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In this course, author and seasoned freelancer Tom Geller shows you how to prepare for a transition to freelancing. Begin by taking a look at your career goals, the systems that will support you, and proper ways to plan for success. Find out how to marshal your resources, refine your portfolio for presentation to clients, and estimate your costs to avoid any surprises on the financial front. Plus, discover how to create invoices, manage your books and taxes, expand your client base with marketing, and grow your business.
A bonus chapter covers common questions freelancers have when entering the field.
When someone says they want to hire you for a project, you'll need to agree on a wide variety of points, what you'll do, how long it'll take, and what you'll get in return. If you don't write it all down, you're in trouble before you even start. That's what contracts are for. If you get work from a large organization that regularly uses freelancers, there's a good chance that they'll already have a contract for you. But very few small companies are that prepared and when starting out in your freelance career, a lot of your clients will probably be small companies.
So it's wise to have a generic contract ready that you can edit to suit individual clients as needed. Again, I can't give you specifics, because they change from place to place. Also, I'm not a lawyer so I can't give you legal advice, but here are some overarching themes to get you started. The essence of a contract is in two elements, Agreement and Consideration. The agreement part is where you spell out what you're going to do, and then the consideration part is where it says, what you're going to get in return.
Sounds simple, right? The reason that contracts tend to be long is that the details can be quite complicated. But they don't have to be long. The important is that your contract contains everything that you and your client need to understand each other. These things are usually set out in sections known as clauses. The contract itself might not give the details of the work to be done. Often, those things are put in to a separate addendum, so that the contract can be used for multiple projects with only the addendum changing.
There's a sample contract and addendum in the exercise files that you can use to start thinking about what to include in your own contract. It's a good idea to have a lawyer review it before presenting it to a client, but let's get on to those clauses. A contract often has an introduction that states who the parties are and provides a definition of terms. For example, rather than saying the name of the company throughout the document, the introduction might define it as the client, simply for simplicity's sake.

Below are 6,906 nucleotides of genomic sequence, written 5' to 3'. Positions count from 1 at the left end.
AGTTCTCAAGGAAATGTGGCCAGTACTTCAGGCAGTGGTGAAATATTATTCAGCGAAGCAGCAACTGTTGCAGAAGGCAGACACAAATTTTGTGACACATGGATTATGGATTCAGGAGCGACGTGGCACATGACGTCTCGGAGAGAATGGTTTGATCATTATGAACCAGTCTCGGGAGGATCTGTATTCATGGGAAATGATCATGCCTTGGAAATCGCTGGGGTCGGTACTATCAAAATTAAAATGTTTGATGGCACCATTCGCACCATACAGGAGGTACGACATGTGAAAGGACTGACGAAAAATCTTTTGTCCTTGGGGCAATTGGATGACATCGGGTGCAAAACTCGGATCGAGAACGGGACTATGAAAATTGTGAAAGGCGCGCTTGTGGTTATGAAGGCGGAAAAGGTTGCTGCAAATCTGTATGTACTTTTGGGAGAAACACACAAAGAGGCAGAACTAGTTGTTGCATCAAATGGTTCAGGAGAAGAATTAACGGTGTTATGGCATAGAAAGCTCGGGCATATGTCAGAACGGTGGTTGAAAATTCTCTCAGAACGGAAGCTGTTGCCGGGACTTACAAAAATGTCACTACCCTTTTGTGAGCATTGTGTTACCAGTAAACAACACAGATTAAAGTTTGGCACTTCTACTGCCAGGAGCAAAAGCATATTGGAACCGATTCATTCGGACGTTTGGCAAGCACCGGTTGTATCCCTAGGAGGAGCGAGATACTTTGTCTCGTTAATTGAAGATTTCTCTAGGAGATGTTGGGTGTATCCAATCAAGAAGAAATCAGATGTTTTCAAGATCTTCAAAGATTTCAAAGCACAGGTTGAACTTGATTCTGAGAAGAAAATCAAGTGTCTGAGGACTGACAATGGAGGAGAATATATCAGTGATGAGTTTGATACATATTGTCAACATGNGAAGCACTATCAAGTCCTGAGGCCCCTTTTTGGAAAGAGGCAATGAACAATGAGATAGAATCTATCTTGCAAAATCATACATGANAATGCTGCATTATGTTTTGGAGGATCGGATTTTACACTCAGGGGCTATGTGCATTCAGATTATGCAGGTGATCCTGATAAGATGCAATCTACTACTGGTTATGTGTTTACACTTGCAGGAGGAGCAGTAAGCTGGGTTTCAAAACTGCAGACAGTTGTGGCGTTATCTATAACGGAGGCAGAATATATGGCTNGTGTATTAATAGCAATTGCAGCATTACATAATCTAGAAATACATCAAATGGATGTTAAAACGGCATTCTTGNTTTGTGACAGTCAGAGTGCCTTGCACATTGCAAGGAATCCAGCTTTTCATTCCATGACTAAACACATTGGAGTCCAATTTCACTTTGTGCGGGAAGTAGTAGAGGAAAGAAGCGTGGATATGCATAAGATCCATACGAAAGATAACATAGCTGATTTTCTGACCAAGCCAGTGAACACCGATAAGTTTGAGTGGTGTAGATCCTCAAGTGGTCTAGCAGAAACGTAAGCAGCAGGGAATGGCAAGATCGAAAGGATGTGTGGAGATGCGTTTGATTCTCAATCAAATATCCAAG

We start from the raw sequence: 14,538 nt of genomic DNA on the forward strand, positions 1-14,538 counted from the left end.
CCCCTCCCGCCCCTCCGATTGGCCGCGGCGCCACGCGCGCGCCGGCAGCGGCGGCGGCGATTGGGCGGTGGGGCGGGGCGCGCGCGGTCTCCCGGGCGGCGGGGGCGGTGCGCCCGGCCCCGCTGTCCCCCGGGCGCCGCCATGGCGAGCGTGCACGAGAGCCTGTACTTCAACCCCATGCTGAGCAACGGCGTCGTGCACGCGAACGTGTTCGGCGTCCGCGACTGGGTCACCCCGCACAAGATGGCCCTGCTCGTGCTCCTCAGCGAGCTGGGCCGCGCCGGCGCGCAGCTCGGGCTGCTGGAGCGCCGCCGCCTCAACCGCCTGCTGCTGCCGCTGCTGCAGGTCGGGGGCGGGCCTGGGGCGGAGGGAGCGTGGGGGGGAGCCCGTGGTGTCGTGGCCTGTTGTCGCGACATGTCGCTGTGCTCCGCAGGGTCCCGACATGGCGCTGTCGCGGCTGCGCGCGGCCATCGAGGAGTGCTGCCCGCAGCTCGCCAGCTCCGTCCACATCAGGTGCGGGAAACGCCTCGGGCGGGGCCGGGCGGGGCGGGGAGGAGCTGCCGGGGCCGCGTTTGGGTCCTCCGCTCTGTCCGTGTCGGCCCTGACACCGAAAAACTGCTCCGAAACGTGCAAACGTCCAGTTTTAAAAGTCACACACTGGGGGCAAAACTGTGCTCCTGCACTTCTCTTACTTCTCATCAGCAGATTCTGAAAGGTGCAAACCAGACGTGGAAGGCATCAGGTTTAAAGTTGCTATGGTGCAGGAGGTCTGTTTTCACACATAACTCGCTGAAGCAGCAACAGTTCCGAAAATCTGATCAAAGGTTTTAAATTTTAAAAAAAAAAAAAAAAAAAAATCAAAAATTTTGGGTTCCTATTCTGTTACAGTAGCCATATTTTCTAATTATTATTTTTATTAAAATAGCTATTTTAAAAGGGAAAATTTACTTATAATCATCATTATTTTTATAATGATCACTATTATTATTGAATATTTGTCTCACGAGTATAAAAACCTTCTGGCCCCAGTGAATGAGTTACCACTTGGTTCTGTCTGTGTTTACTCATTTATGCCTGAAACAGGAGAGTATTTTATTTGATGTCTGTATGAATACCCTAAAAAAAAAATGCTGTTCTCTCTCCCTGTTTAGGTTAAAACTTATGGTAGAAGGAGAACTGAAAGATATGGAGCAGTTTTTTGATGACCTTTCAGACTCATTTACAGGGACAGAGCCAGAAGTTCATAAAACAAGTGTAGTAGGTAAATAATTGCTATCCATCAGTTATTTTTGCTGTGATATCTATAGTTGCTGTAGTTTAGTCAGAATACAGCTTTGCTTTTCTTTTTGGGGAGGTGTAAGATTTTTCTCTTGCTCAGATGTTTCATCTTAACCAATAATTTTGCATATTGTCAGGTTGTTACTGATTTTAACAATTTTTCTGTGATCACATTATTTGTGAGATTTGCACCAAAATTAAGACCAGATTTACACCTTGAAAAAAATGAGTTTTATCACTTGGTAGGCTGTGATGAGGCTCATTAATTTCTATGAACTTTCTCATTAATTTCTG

Then comes a description of freelancer responsibilities aside from a description of work to be done. One example is that the freelancer agrees not to give away any of the client secrets. Matching that clause is one saying what the client's responsibilities are. Primary among them is that you get paid. But there are others as well such as to provide content that will let the freelancer complete the work on time. Then there are the clauses that deal with legalities. Some of them are: Who owns the finished work? What can each party do with it? What's the legal relationship between the parties? Who pays for expenses? Other clauses spell out what it means to break the contract and what the consequences are.
For example, a lot of American contracts specify that both parties will first attempt to settle the matter outside of court. There might also be a clause that specifies the location of the contract; that is what local laws prevail. This is called the jurisdiction and it can matter if like me, most of your clients are outside your home state. After all of these clauses, comes the signature and date lines. Those are to prove that the parties truly have a meeting of the minds. So that's the contract that rules over all the projects that you do for this client.
But we didn't give details for the specific project that you are about to do. Those, as I mentioned earlier, can either go in the contract itself or in an addendum. They should include what both you and the client will do, when it'll be delivered, payment details including your rate and any other terms. For example, how you'll handle changes once the job is started. You might need to add sections to your contract that are specific to your work, the client, or the industry you're in. Don't use my example as your sole source.
Also, look at contracts that have passed through your hands and talk to your colleagues for further ideas. And don't forget the Internet is a source. I found that a search for a sample freelance contract turned up a lot of hits, including some sites where you simply fill in the blanks and get back a completed contract. Now if you do turn to the Internet, check that the contracts that you find are relevant to your situation. And again, review the resulting contract with an attorney to settle any lingering concerns that you might have.
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